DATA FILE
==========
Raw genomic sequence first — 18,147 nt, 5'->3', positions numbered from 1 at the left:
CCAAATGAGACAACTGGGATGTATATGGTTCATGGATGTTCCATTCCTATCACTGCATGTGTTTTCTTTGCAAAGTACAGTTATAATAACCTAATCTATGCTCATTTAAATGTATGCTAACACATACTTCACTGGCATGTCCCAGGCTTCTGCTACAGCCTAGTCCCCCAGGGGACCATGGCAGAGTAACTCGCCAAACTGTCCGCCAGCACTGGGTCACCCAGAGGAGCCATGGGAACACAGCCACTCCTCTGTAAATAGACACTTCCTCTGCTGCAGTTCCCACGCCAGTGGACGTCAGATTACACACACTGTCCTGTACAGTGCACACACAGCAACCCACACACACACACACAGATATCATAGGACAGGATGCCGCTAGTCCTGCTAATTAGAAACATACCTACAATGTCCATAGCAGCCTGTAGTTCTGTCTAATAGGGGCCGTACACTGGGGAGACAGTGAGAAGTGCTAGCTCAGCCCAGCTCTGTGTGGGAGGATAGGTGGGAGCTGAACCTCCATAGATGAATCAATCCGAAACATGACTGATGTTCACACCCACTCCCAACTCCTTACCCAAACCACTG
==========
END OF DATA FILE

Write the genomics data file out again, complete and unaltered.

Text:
Raw genomic sequence first — 18,147 nt, 5'->3', positions numbered from 1 at the left:
CCAAATGAGACAACTGGGATGTATATGGTTCATGGATGTTCCATTCCTATCACTGCATGTGTTTTCTTTGCAAAGTACAGTTATAATAACCTAATCTATGCTCATTTAAATGTATGCTAACACATACTTCACTGGCATGTCCCAGGCTTCTGCTACAGCCTAGTCCCCCAGGGGACCATGGCAGAGTAACTCGCCAAACTGTCCGCCAGCACTGGGTCACCCAGAGGAGCCATGGGAACACAGCCACTCCTCTGTAAATAGACACTTCCTCTGCTGCAGTTCCCACGCCAGTGGACGTCAGATTACACACACTGTCCTGTACAGTGCACACACAGCAACCCACACACACACACACAGATATCATAGGACAGGATGCCGCTAGTCCTGCTAATTAGAAACATACCTACAATGTCCATAGCAGCCTGTAGTTCTGTCTAATAGGGGCCGTACACTGGGGAGACAGTGAGAAGTGCTAGCTCAGCCCAGCTCTGTGTGGGAGGATAGGTGGGAGCTGAACCTCCATAGATGAATCAATCCGAAACATGACTGATGTTCACACCCACTCCCAACTCCTTACCCAAACCACTG